Shortly after, Newt is apprehended by Porpentina Goldstein (Katherine Waterston), a stern but good-natured witch and former employee for the Magical Congress of the United States of America (MACUSA). After arresting him and taking him to their main headquarters, she is met with dismay at the understanding that apprehending an unregistered wizard like Newt won’t get her her job back. While there, they realize that the suitcases were swapped back at the bank.

Meanwhile, trouble is certainly brewing on the other side of town. Newt’s suitcase bursts open at Jacob’s home, releasing several illegal beasts into America. When Newt and Porpentina arrive on the scene, they decide to bring Jacob and the suitcase to her apartment to plan their next move. The three add Porpentina’s sweet and attractive younger sister – and accomplished legilimens, or mind-reader – Queenie (Alison Sudol) to the mix. Then, the quartet begins their arduous adventure to recapture the escaped creatures, a task that proves much harder than it seems.

Unfortunately, tragedy involving a rare, dangerous magical force strikes the no-maj world for the second consecutive time, straining the delicate balance and risking complete exposure of the magical community. Numerous forces work against the group’s efforts to maintain the fragile peace; Percival Graves (Colin Farrell), a MACUSA official as solemn as his name insinuates, works with a dejected teenager known as Credence Barebone (Ezra Miller) in search for the key to their hazardous aspirations. His efforts threaten the success of Newt and his new friends, and put both worlds at a terrible risk.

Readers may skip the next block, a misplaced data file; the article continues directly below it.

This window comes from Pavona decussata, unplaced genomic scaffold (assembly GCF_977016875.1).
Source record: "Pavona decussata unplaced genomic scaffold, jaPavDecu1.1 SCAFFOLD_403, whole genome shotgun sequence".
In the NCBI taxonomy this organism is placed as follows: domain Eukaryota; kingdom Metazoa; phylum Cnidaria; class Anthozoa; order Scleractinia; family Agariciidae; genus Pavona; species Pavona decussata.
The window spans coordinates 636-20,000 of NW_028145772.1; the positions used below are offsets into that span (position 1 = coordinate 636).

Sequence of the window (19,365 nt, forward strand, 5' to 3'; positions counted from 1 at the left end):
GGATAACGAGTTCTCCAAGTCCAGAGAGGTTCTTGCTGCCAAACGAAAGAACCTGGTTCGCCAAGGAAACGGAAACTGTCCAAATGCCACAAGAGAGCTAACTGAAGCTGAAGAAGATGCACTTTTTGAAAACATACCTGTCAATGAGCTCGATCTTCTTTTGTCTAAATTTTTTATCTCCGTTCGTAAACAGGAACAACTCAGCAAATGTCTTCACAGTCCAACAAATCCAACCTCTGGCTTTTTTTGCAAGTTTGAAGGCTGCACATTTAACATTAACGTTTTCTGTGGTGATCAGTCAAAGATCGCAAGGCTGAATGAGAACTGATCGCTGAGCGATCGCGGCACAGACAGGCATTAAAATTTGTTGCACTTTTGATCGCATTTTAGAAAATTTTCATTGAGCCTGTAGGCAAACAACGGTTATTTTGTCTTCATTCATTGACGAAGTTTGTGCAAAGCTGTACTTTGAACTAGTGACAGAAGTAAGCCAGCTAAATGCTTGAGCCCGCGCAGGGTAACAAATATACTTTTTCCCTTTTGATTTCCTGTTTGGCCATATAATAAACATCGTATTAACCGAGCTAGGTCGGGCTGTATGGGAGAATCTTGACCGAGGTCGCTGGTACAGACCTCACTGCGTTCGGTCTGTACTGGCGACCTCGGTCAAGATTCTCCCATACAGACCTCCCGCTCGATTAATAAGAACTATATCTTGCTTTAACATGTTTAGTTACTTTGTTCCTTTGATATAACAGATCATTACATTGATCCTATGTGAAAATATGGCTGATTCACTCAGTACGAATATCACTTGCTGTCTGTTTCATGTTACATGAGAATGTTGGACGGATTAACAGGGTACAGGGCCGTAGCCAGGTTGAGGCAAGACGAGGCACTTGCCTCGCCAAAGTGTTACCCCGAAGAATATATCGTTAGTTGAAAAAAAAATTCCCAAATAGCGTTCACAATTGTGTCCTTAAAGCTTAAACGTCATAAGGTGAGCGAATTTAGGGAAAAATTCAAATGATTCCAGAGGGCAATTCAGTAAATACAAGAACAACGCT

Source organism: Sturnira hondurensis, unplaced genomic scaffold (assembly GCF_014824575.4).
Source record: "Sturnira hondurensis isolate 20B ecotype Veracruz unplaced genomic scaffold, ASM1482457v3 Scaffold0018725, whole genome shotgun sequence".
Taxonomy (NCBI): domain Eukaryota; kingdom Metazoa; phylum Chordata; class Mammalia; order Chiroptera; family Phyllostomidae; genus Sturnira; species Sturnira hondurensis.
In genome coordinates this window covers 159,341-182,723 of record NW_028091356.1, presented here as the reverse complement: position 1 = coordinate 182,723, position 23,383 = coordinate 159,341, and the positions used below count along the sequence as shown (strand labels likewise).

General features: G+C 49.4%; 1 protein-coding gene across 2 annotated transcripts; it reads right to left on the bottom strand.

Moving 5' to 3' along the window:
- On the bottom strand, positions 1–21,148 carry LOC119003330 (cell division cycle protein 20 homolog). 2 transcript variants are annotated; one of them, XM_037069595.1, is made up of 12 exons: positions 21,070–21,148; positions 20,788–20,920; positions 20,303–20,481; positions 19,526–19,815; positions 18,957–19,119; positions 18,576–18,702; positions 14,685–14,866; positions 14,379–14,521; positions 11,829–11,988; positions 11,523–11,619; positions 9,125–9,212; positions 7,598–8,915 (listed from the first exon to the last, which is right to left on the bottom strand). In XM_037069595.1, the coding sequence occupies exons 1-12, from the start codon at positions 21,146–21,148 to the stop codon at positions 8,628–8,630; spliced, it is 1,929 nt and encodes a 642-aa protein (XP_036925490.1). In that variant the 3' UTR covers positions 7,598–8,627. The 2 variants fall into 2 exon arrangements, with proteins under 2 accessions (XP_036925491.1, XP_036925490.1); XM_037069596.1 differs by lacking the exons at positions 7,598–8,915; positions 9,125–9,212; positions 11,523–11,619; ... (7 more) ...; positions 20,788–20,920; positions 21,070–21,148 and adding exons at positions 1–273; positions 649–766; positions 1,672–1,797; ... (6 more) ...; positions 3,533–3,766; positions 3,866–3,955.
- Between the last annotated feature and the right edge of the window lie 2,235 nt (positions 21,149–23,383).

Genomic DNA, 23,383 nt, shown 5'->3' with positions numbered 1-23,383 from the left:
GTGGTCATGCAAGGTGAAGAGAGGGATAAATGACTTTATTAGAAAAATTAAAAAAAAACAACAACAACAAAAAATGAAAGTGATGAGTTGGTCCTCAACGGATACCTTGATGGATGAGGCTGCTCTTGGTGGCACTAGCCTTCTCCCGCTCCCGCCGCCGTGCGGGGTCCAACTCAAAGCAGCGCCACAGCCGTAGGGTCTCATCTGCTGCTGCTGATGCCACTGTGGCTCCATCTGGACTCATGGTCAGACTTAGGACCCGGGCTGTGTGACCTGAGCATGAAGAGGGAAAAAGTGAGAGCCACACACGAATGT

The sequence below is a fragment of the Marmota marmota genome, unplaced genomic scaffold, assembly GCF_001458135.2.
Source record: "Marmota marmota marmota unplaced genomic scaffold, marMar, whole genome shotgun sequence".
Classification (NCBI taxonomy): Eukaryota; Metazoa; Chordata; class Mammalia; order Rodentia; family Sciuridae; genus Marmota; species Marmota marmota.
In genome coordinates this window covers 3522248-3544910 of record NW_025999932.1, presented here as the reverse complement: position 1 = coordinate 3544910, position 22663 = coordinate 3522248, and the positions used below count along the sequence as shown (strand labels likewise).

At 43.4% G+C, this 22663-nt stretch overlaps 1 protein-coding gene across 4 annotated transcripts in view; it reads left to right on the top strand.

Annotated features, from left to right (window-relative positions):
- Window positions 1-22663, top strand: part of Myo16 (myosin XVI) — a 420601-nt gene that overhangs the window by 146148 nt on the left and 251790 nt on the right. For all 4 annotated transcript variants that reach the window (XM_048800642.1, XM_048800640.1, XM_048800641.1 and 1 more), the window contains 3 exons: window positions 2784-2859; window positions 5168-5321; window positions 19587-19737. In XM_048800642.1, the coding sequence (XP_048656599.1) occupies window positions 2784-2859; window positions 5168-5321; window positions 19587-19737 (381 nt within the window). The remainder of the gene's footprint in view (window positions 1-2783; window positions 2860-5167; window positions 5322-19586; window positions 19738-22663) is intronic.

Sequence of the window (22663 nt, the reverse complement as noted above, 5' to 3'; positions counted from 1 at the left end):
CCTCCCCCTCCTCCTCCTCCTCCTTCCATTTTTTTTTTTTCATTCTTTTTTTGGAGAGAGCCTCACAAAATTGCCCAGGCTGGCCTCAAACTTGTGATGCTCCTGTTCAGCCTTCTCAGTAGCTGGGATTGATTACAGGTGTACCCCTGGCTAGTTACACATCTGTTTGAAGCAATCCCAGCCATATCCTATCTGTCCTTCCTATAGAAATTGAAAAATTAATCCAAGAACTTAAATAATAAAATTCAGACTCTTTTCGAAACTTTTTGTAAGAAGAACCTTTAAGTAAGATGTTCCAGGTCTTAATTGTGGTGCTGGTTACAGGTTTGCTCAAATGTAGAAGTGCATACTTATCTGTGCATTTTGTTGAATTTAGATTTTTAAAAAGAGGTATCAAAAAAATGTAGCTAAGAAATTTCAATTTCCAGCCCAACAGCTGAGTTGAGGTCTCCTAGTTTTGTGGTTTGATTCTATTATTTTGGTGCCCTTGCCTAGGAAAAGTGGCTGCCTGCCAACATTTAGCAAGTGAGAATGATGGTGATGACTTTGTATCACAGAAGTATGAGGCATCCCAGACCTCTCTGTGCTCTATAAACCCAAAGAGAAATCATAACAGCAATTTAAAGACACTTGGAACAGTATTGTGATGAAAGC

The beasts of the film never fall short of how “fantastic” the title implies they are, and every one manages to capture audience members’ hearts the moment they come onto the screen. Each creature, ranging from gigantic to small, feathered to furred, and wily to entirely harmless, is simply captivating and stunningly creative. Even some of the strangest beasts, like the demiguise, occamy, and erumpent, cause a great deal of laughter and a chorus of “aww’’s in the audience due to their peculiarities. Most of these beasts remind the audience of crosses between real-life creatures; the niffler bears a resemblance to moles and duck-billed platypus, and Newt’s bowtruckle Pickett looks quite a bit like a mix between a praying mantis and a stick bug. By incorporating these likenesses, audience members can consider these beasts like any other tangible, real animal.